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SCOTUS: Unaccepted Settlements and Judgment Offers Don't Moot a Plaintiff's Case

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The U.S. Supreme Court held Tuesday in a 6-3 decision in Campbell-Ewald Company v. Jose Gomez that an unaccepted settlement offer or offer of judgment does not moot a plaintiff's case. In this case, the U.S. Navy contracted with Campbell-Ewald Company (Campbell) to work on a recruiting campaign for the Navy. Through a subcontractor, Campbell identified 100,000 phone numbers to send text messages to for recruitment purposes. The list was meant to be populated by 18-24 year olds who 'opted in' to receive solicitation from the Navy. Included in this list was Jose Gomez, who did not 'opt in' to receive solicitations from the Navy. Gomez filed a nationwide class action, "alleging that Campbell violated the Telephone Consumer Protection Act (TCPA), which prohibits 'using any automatic dialing system' to send a text message to a cellular telephone, absent the recipient’s prior express consent." He sought treble statutory damages and an injunction against Campbell’s involvement in unsolicited messaging.

Before Campbell filed a motion for class certification, the company offered to settle Gomez's claim for treble the statutory damages plus court cost and filed an offer of judgment pursuant to Federal Rule of Civil Procedure 68. Gomez did not accept the offer. Campbell argued first that the offer mooted Gomez’s individual claim by providing him with complete relief, and second that Campbell as a contractor of the federal government enjoyed sovereign immunity from suit under the TCPA. The District Court agreed with Campbell's sovereign immunity argument and granted summary judgment. The Court of Appeals for the Ninth Circuit reversed the summary judgment entered for Campbell, disagreeing with the District Court’s ruling on the immunity issue. The U.S. Supreme Court then granted certiorari to resolve a disagreement among the Courts of Appeals over whether an unaccepted offer can moot a plaintiff’s claim, thereby depriving federal courts of Article III jurisdiction.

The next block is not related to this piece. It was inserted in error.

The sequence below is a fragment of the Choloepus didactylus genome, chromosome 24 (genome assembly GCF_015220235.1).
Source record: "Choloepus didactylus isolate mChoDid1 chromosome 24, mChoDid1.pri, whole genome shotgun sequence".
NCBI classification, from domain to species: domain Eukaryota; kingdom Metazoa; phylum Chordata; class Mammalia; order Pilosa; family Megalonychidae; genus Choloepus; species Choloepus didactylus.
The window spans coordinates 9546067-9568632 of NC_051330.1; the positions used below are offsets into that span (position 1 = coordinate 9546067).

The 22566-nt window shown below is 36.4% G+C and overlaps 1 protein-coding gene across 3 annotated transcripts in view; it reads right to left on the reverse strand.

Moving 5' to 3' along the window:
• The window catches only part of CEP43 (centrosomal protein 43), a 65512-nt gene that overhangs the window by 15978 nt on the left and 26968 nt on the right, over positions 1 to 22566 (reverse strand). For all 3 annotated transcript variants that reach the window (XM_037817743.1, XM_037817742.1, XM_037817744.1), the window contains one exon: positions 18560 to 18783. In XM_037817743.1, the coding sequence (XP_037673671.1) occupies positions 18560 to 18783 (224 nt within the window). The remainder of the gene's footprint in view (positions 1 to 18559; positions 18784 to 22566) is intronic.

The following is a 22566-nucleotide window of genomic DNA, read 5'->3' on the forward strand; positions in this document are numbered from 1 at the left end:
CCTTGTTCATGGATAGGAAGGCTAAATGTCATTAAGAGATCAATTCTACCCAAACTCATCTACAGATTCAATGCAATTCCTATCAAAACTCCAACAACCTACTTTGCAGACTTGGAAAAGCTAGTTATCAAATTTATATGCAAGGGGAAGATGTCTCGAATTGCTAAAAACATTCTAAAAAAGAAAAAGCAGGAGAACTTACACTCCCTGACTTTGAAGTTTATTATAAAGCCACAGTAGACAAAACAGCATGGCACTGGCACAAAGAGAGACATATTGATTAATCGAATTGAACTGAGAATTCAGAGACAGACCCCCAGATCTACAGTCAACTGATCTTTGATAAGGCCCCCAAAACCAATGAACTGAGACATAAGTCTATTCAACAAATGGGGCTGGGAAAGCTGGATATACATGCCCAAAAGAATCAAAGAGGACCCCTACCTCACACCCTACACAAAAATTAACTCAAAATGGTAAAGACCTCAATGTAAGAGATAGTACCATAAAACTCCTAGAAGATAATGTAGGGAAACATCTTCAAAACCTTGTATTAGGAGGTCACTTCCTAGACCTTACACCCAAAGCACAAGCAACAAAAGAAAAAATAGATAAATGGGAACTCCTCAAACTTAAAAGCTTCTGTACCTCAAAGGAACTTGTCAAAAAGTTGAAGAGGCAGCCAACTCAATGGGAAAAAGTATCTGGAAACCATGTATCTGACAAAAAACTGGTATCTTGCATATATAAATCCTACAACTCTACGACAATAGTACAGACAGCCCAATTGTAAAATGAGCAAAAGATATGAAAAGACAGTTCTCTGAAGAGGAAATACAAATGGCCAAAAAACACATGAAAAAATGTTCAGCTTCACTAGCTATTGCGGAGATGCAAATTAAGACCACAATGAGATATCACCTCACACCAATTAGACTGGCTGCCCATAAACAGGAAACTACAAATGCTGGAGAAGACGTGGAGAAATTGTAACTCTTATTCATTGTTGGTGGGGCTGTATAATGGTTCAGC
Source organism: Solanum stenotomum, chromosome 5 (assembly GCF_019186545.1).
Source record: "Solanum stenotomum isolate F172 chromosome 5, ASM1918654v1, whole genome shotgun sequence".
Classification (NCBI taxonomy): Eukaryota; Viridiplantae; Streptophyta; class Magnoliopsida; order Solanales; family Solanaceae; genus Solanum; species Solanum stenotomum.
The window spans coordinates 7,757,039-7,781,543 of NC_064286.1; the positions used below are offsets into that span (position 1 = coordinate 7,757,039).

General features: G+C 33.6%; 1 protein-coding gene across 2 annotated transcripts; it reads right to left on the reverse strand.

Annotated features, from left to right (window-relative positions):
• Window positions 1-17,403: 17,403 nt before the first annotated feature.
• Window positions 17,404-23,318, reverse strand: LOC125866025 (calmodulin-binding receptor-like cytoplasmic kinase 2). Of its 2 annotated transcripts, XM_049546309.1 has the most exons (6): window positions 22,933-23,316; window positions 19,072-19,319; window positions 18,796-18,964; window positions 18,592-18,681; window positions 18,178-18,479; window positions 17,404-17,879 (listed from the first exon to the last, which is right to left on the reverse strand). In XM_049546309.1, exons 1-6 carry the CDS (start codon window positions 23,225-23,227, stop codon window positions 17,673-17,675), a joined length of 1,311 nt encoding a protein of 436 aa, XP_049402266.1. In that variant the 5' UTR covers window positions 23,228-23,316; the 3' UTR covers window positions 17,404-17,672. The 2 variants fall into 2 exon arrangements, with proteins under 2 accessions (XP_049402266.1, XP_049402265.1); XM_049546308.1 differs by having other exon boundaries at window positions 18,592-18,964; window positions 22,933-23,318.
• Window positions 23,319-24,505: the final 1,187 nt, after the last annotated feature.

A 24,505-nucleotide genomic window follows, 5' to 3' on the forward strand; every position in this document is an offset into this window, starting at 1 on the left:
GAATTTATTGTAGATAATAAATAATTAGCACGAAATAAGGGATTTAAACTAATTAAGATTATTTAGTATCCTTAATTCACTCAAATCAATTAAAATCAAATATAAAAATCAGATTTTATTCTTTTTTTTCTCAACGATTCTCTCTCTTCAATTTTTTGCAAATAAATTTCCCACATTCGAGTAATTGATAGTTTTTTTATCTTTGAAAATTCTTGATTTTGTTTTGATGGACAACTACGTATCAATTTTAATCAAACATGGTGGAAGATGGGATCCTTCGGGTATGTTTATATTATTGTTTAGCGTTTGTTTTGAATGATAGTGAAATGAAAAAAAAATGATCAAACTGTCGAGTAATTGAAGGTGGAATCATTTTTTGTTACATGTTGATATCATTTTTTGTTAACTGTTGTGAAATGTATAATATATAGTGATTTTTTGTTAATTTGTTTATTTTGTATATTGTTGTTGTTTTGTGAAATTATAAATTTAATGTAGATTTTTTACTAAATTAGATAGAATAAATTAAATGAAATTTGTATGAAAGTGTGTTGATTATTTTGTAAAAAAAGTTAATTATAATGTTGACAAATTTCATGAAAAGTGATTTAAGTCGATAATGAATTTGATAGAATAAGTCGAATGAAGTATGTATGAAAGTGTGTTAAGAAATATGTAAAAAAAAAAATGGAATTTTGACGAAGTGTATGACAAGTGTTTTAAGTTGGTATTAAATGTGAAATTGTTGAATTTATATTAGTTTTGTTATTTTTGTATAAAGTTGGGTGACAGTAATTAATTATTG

In the Court's opinion Justice Ginsburg stated, "Gomez’s complaint was not effaced by Campbell’s unaccepted offer to satisfy his individual claim," and that, "Under basic principles of contract law, Campbell’s settlement bid and Rule 68 offer of judgment, once rejected, had no continuing efficacy. Absent Gomez’s acceptance, Campbell’s settlement offer remained only a proposal, binding neither Campbell nor Gomez." The Court also looked to Rule 68 itself, determining that the Rule "hardly supports the argument that an unaccepted settlement offer can moot a complaint. An offer of judgment, the Rule provides, 'is considered withdrawn' if not accepted within 14 days of its service."

Justice Roberts issued a dissent which plainly stated, "the District Court found that Campbell agreed to fully satisfy Gomez’s claims. That makes the case moot, and Gomez is not entitled to a ruling on the merits of a moot case." He went on to state, "When a plaintiff files suit seeking redress for an alleged injury, and the defendant agrees to fully redress that injury, there is no longer a case or controversy for purposes of Article III."

It's this line of thinking that those in the consumer lending industry rely on when they utilize a settlement as a tool to avoid the cost associated with protracted litigation. Because if a company is willing to make a party whole, why should they still be subject to the costs of litigation simply because the opposing party wants to litigate

The consumer lending industry watched this matter with the hopes that the Supreme Court would take steps to curtail the amounts of abusive actions filed under the TCPA, but unfortunately, they did not. With plaintiffs' firms watching this matter just as closely, it would be reasonable to expect a rise in TCPA actions in the future.

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